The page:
Cooperative NATCCO Network Party

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The Cooperative NATCCO Network Party (Coop-NATCCO) is a party-list in the Philippines which serves as the electoral wing of the National Confederation of Cooperatives (NATCCO). Coop-NATCCO has represented the Philippine co-operative sector in the Philippine 11th Congress[1] since 1998 when the party won a seat in the House of Representatives in the first ever national party-list election held in the country that year. Coop-NATCCO has continued to win a seat in Congress in the succeeding party-list elections.[2]


Coop-NATCCO representatives have included Cong. Cresente C. Paez in the 11th Congress and Cong. Guillermo P. Cua in the 13th Congress and the present 14th Congress. Despite its winning votes, Coop-NATCCO had no representative in the 12th Congress because of a disqualification case brought against the party by another party-list. The disqualification issue dragged for almost the whole length of the 12th Congress. In December 2003, the (COMELEC) upheld Coop-NATCCO as a qualified party-list but by that time, it was too late for Coop-NATCCO to have a Congress Representative proclaimed for the party.[2]

Creation[edit]

Coop-NATCCO Party-List was created through the initiative of NATCCO leaders who viewed the party-list system as an opportunity to go beyond mere dependence on traditional politicians to push forward the co-operatives’ legislative agenda. They recognized that active participation in the implementation of laws and government policies was necessary to ensure that the desired results for co-operative growth and development would be achieved.[2]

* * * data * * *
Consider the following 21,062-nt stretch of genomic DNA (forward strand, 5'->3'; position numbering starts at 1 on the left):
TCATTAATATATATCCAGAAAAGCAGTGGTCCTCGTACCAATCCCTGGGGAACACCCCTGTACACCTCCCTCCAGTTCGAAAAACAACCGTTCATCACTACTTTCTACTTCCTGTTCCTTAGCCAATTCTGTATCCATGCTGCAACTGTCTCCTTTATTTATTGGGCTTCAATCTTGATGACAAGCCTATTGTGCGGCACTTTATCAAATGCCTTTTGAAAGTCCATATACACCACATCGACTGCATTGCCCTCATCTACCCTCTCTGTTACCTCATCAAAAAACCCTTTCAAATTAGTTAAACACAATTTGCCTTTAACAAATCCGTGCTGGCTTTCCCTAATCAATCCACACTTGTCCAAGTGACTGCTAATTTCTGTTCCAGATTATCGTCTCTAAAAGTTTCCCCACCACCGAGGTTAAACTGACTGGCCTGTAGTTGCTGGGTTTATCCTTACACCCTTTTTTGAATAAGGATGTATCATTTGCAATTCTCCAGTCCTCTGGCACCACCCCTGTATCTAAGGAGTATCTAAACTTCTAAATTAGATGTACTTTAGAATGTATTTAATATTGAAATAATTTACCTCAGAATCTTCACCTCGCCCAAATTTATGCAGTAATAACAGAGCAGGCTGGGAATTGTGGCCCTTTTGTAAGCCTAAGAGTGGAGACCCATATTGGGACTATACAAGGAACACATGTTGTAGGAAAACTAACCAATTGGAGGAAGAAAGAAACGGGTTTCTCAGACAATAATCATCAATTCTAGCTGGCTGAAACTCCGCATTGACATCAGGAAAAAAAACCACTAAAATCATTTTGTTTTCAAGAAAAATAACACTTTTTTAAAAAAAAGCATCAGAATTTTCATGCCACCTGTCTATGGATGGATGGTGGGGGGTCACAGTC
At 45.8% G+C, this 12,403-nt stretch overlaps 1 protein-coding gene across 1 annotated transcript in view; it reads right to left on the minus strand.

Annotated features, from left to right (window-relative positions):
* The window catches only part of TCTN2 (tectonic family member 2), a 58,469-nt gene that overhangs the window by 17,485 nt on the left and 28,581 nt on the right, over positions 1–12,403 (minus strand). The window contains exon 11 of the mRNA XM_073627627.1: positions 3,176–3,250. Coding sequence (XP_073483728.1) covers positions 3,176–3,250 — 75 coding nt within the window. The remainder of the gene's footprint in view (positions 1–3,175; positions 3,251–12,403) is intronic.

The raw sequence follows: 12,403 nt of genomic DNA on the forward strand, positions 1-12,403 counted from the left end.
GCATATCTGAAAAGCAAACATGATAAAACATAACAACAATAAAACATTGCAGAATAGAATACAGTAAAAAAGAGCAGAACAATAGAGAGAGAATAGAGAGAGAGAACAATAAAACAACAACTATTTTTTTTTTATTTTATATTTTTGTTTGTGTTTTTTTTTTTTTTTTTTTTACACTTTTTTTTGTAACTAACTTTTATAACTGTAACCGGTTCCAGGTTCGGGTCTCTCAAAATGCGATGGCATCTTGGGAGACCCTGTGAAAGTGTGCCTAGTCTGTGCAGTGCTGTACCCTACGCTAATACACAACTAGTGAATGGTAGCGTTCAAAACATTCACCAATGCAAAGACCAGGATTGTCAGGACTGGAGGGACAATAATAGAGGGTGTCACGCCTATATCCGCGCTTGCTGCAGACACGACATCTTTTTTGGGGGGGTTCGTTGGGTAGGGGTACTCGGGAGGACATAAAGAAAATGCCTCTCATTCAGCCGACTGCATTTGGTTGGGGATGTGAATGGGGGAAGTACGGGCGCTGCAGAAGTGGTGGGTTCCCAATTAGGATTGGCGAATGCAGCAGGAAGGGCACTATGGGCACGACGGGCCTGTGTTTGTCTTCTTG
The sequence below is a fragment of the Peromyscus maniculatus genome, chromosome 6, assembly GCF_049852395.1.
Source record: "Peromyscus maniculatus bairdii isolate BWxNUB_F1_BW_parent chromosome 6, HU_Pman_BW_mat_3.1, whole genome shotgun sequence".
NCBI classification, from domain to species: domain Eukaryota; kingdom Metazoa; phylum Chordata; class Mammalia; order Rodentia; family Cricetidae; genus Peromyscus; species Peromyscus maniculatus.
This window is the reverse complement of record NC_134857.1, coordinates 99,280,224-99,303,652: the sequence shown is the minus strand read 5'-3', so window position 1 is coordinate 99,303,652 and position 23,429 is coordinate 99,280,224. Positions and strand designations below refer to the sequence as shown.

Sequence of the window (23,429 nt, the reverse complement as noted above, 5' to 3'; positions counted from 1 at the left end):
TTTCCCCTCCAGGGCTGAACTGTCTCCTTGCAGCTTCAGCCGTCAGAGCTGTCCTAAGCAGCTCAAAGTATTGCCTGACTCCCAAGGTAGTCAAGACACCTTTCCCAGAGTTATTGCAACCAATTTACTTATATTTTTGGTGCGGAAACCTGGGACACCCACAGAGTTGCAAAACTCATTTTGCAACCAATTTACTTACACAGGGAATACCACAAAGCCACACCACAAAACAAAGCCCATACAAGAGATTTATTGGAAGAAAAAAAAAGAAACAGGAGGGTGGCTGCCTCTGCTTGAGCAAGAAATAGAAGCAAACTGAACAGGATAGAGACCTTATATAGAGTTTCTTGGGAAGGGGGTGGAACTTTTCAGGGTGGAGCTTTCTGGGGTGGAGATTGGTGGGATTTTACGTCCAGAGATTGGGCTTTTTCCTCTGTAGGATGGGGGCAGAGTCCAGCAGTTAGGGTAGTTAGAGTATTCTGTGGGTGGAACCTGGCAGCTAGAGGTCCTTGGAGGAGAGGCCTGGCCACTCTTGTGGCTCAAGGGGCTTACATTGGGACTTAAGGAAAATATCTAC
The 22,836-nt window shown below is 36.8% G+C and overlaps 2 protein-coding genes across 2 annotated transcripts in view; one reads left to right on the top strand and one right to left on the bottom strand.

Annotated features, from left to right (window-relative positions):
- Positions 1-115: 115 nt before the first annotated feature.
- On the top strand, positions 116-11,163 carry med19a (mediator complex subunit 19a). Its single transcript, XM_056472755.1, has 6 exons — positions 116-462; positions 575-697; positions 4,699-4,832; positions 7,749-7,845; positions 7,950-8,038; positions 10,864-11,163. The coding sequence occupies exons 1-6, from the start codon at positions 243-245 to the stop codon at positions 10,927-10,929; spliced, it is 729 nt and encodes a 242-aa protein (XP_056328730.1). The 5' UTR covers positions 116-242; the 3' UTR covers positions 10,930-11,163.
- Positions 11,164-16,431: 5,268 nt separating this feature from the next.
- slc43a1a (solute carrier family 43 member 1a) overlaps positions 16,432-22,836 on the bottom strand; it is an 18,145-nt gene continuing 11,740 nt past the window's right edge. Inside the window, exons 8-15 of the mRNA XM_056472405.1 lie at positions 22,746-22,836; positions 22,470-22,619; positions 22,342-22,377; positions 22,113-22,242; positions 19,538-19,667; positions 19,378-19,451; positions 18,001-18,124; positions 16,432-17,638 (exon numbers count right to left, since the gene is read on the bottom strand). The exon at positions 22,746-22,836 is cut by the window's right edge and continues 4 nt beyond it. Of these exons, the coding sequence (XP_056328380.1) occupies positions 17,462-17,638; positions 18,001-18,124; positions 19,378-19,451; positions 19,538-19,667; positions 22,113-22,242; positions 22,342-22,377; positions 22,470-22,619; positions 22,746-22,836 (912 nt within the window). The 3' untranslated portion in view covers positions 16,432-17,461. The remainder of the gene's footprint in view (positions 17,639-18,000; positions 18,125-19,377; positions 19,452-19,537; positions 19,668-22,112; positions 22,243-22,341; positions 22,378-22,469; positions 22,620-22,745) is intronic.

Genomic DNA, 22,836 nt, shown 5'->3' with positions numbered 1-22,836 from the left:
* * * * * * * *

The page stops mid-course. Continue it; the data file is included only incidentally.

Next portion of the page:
On July 27, 1997, the NATCCO board met at Cauayan, Isabela and approved the Network’s participation in the party-list election. Shortly after, on November 12, 1997, the board met again and commissioned Atty. Edmund Lao to prepare the party’s manifestation to participate in the election and to draft the by-laws of Coop-NATCCO Network Party-List.[2]


Coop-NATCCO Party-List was registered with the (COMELEC) on the day of the deadline, practically on the eleventh hour of the eleventh day of the eleventh month (November 11, 1997). Though the party anticipated a favorable response from the COMELEC on its registration, this did not happen as expected. On February 7, 1998, a COMELEC promulgation disqualified the party. Atty. Edmund Lao immediately filed a motion for reconsideration. Meanwhile, the party did not lose hope and still proceeded to come up with its list of five (5) nominees.[2]

Electoral performance[edit]

Electoral History
Election Congress Votes % Seats Won Representatives
1998
11th
189,802
2.07
1
Hon. Cresente C. Paez
2001
12th
226,322
1.50
0
The party was subjected to a disqualification case
2004
13th
270,950
2.13
0
Hon. Guillerma P. Cua
2007
14th
409,987
2.56
0
Hon. Guillerma P. Cua
2010
15th
944,864
3.17
2
Hon. Jose R. Ping-ay & Hon. Cresente C. Paez
2013
16th
641,355
2.40
2
Hon. Cresente C. Paez & Hon. Anthony M. Bravo

References[edit]

External links[edit]